Adam FeneleyMotorsport Engineering MEng
Sidepod Design for the BR-14 Formula Student Car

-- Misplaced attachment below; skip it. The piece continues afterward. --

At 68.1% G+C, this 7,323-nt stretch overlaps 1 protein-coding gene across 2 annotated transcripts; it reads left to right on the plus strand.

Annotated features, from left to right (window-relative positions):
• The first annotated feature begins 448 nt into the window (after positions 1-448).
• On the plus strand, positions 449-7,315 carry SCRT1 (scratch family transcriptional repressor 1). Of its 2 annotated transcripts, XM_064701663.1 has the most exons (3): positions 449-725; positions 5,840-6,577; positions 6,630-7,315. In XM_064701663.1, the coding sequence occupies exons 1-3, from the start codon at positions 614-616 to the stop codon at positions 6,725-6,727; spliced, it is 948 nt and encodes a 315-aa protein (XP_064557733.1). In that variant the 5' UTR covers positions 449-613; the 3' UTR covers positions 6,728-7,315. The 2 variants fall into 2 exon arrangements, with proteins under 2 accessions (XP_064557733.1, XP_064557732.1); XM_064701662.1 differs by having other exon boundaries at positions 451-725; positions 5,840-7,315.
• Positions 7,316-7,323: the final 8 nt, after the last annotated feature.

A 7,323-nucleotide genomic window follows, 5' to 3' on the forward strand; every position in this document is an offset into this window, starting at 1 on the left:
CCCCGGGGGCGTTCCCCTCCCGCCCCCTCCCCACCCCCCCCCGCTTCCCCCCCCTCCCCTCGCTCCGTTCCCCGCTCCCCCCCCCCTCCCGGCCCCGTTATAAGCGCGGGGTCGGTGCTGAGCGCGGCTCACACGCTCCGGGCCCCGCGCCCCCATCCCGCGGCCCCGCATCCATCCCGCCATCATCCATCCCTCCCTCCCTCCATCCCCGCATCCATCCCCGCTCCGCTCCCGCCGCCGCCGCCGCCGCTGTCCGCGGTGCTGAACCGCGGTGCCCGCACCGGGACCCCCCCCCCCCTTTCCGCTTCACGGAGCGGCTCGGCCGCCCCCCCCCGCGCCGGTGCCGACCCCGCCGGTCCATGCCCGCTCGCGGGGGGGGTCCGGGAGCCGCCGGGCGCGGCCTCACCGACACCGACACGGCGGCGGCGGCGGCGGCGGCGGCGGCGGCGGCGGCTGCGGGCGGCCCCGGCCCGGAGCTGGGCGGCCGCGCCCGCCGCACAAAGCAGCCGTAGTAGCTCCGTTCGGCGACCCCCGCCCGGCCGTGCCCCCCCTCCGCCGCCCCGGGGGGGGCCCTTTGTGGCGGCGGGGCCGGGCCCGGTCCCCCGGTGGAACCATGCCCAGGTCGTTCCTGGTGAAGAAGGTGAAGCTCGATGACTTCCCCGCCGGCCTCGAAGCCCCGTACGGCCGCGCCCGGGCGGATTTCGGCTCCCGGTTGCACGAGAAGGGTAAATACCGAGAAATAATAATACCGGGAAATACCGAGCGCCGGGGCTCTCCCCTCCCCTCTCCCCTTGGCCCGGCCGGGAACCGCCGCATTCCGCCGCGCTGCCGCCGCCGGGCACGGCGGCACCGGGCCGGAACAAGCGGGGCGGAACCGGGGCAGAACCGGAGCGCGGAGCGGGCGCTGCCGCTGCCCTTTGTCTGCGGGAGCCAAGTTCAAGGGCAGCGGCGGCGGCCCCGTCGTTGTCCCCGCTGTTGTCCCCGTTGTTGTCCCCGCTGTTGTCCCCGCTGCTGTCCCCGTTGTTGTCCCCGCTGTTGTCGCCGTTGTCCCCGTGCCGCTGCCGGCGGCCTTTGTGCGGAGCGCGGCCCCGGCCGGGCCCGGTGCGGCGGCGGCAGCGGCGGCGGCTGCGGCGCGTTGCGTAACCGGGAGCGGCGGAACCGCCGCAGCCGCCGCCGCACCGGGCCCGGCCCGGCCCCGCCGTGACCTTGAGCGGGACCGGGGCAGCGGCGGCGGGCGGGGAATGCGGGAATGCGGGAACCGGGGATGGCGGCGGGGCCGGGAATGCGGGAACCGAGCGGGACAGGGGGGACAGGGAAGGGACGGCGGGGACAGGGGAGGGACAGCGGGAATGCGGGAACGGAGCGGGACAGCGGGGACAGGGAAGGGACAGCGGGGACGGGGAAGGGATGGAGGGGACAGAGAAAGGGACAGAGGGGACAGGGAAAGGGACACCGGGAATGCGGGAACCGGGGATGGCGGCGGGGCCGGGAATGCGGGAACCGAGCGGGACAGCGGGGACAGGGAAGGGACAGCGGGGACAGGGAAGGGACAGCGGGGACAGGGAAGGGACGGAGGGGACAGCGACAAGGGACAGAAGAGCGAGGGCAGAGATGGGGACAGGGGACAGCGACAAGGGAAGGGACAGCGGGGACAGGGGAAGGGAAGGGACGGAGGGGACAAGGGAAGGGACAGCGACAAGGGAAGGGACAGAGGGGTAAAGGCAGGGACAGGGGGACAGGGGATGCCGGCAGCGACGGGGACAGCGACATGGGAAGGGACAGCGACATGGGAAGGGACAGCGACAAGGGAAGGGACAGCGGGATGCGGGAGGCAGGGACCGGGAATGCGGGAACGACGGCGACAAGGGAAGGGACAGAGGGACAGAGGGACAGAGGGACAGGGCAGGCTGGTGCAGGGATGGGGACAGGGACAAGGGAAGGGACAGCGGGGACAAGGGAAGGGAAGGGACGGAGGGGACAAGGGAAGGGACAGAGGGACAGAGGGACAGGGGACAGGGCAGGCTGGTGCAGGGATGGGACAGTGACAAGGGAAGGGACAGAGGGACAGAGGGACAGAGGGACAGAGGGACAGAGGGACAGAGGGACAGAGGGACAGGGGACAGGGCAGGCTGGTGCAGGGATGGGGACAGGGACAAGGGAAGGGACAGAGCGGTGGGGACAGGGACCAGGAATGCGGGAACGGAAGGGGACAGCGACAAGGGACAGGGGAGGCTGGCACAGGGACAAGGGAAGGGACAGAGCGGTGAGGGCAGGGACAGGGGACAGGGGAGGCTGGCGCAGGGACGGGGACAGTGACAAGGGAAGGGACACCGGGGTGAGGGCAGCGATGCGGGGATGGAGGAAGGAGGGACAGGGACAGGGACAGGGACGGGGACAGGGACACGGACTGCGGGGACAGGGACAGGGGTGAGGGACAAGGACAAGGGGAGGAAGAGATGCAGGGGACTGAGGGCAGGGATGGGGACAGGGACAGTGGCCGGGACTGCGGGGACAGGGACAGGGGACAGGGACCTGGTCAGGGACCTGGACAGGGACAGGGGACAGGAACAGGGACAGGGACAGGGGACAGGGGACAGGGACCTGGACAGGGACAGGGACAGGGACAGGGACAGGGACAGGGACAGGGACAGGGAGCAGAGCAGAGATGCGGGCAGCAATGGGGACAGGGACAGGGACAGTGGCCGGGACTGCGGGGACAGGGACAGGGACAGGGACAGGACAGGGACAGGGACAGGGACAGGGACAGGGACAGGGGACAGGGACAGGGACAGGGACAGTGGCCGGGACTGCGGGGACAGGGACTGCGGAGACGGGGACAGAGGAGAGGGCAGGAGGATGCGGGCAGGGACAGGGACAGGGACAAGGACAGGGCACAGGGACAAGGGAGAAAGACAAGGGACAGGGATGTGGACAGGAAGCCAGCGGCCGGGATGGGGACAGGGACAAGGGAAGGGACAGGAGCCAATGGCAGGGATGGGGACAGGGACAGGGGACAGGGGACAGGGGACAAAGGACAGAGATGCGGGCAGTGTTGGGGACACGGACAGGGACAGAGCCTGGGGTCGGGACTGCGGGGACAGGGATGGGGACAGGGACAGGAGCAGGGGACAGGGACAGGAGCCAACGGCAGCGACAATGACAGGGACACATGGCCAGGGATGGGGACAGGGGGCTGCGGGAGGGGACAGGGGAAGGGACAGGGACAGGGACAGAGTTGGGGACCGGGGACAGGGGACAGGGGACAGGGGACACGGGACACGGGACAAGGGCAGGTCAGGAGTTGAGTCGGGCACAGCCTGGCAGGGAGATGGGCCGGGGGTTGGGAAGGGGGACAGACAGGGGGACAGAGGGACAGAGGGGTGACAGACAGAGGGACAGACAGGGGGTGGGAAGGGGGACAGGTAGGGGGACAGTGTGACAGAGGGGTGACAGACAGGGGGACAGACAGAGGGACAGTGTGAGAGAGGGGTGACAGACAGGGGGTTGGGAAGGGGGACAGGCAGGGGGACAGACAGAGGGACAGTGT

Brunel racing has been entering a single-seat racing car into the Formula Student competition annually since 1999. These cars compete against others of academic institutions; racing at international locations such as the Silverstone and Hockenheim Grand Prix circuits, in Britain and Germany respectively. This project involved the design of the sidepods for BR-14, the 2013 entry into the Class A competition. In addition to the design, the project also involved study into carbon fibre materials and manufacture, as well as considerations for the physical wind tunnel testing of a scale model. Beginning with 3 concepts, a unique dual layer design was produced; instead of a single wall, two surfaces were used to allow independent internal and external curvature. This allowed airflow to be manipulated internally and externally with little interdependence. This innovation meant internal airflow could be slowed and kept stable for optimal cooling without flow separation. Simultaneously, drag could be reduced and a small amount of downforce created, by manipulating the external geometry and utilising aerodynamic ground effects. ANSYS was used to simulate the final design in a 3D CFD environment (using FLUENT code) to obtain results for velocity and pressure distribution throughout the sidepod. The geometry could then be tweaked to produce optimal internal and external flow profiles. Using guidelines from the producers of the CFD software, best practice guidelines were obtained for automotive aerodynamic studies. Following these guidelines allowed an optimal meshing setup to be produced, and ultimately resulted in convergent solutions. The simulation was modelled to pay close attention to flow behaviour close to the walls, so flow separation and turbulence generation could be more accurately predicted. Once the final design had been optimised in the virtual environment it was possible to test material suitability. Using the maximum pressure values from CFD, FEA (finite element analysis) was conducted within the ANSYS software. This produced material deflection and stress results, confirming that CFRP (Carbon fibre reinforced polymer) materials would be more than sufficient in this case. Test pieces of different thicknesses were also produced by the time to test the density of the material once fired in an autoclave. In industry, racing teams like those in Formula One competition rarely rely on purely this form of testing when it comes to flow analysis and material testing. However, in recent years, cars like Virgin Racing's VR-01 (now Marussia F1 Team) were produced using only CFD testing and no wind tunnel verification. In the past no wind tunnel verification had been conducted in time for competition with Brunel Racing. Subsequently, initial research was undertaken into how scale wind tunnel testing could be conducted in the future, and lists of components were drawn up to measure and log data. Brunel Racing have the ability to produce CFRP parts for the car body, and have been doing so for a number of years. Moulds are created out of high-density foam using CNC machines; cut directly from CAD models, so perfect geometry can be achieved. Sheets of pre-impregnated carbon fibre can then be layered up onto the mould and fired in an autoclave to set. BR-14 will have its body sections, sidepod and nose cone produced in this manner; with a smooth surface finish and the ability to add paint, decals and sponsors onto the surface of the vehicle.